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Cannabis Social Media Advertising is a Confusing Labyrinth

The Internet is One of the Best Places to Optimize Marketing of a Cannabis Buisness

Federal prohibition of marijuana makes effective traditional advertising for cannabis businesses nearly impossible. The place that a marijuana related business can optimize its marketing the most effectively is online. According to Google, roughly 40% of online buyers come from social media. However, cannabis social media properties are a rocky boat that many marijuana businesses struggle to stabilize so as not to get their pages shutdown. Once a marijuana business learns to stabilize their pages, they are then left scratching their heads over how to use their cannabis social media properties effectively to market their products.

Many marijuana ancillary businesses have come along to help fill missing niches in the giant and still growing marijuana industry. A lot of professionals are seeing parallels between their mainstream careers and the marijuana industry.

Digital marketing is a huge business and fortune 500 companies certainly retain digital marketing professionals to help with their online advertising. Companies like Kush Clicks have now come along to do the same thing for the marijuana industry.

The time and effort, not to mention the knowledge base, necessary to optimize cannabis social media advertising is simply beyond the abilities of most business owners. It is a mistake to blindly hope that the demand for cannabis will be enough to sell products. There is plenty of competition out there and people will buy from the businesses that they see advertised most often.

Years after legal markets have come online, marijuana businesses are still at a loss when it comes to what’s considered acceptable advertising on social media.

They’re throwing spaghetti at the wall, and absent any feedback from Facebook, Instagram, Twitter and the like, it’s almost impossible to know what’s going to stick.

It’s still not uncommon for marijuana businesses – whether plant-touching or ancillary – to have their social media pages taken down.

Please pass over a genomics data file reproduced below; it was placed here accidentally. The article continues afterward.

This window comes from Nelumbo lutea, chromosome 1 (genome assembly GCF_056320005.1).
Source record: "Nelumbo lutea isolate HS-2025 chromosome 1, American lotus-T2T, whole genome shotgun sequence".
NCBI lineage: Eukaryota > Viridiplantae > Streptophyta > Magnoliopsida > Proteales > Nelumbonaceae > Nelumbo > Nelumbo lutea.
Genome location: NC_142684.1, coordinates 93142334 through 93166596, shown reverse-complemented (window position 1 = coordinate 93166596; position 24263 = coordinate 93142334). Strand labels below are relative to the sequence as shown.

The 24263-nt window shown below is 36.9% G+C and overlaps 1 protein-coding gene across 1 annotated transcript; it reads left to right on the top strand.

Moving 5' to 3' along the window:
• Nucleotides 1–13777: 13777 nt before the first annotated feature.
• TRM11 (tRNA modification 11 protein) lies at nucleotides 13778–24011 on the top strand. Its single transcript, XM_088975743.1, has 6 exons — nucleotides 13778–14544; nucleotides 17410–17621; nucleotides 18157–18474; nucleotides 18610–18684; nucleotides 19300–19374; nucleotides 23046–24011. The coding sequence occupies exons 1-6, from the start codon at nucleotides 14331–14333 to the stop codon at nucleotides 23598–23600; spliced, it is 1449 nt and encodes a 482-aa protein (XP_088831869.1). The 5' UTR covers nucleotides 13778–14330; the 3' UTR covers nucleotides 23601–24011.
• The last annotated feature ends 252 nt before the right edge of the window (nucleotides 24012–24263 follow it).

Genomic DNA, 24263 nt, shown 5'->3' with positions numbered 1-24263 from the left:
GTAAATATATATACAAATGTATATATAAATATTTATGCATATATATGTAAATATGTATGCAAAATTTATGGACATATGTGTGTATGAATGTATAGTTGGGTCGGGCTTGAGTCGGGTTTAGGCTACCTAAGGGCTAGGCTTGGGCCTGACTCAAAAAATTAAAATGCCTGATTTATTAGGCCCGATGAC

For instance, two cannabis retail stores in Fort Collins, Colorado, were kicked off Facebook and Instagram earlier this year, and little to no reason was provided.

But that’s not the industry’s most immediate problem anymore.

As marijuana businesses become more savvy about social media policies, they’re learning how to navigate those murky waters.

What’s happening now is many companies are running afoul of social media moderators when posting advertisements through the sites, and there seems to be little agreement between sites on what’s acceptable.

Kyra Reed – founder of social media strategy service Markyr Digital and CEO of Los Angeles-based online business school Kadin Academy – no longer is hearing the horror stories about a company’s page being shut down and losing, say, 20,000 followers.

“I think most companies are now aware of what they can’t be doing,” she said.

Mainly what Reed’s hearing today is “I can’t get my ads approved.”

It’s one of the top questions people ask her.

As a general policy for posting, Facebook and Instagram don’t allow content that promotes the sale of marijuana:

Those rules are for run-of-the-mill posts.

For advertisements, the way Reed understands it, SEC regulations dictate that marijuana businesses can’t advertise promotions such as contests or giveaways. She also says Facebook doesn’t allow ads depicting people consuming cannabis, making health claims or targeting anyone younger than 21.

But it all can seem very arbitrary when, for example, Instagram adheres to different rules than its parent, Facebook.

As proof of the seeming inconsistency of Facebook’s policies, Markyr Digital had an ad approved and it was up on the site for three weeks before being pulled.

The ad featured a woman’s hand holding a cannabis flower and promoted a webinar on how to be a cannabis entrepreneur. The post had nothing to do with the sale of the plant.

“We’re not talking about consumption. We’re not talking about sales. We’re not talking about anything that’s directly violating the policies on Facebook,” Reed said.

Reed’s business partner, Jamie Cooper, handles the appeals process when Facebook and Instagram remove an ad. Cooper wins about 90% of the appeals she files, Reed said, “but it’s a fight.”

“(Social media companies) are so overly sensitive to the idea that anything could be misconstrued or misinterpreted as the promotion of drugs that they lean really heavy on the side of not letting anything through,” she added.

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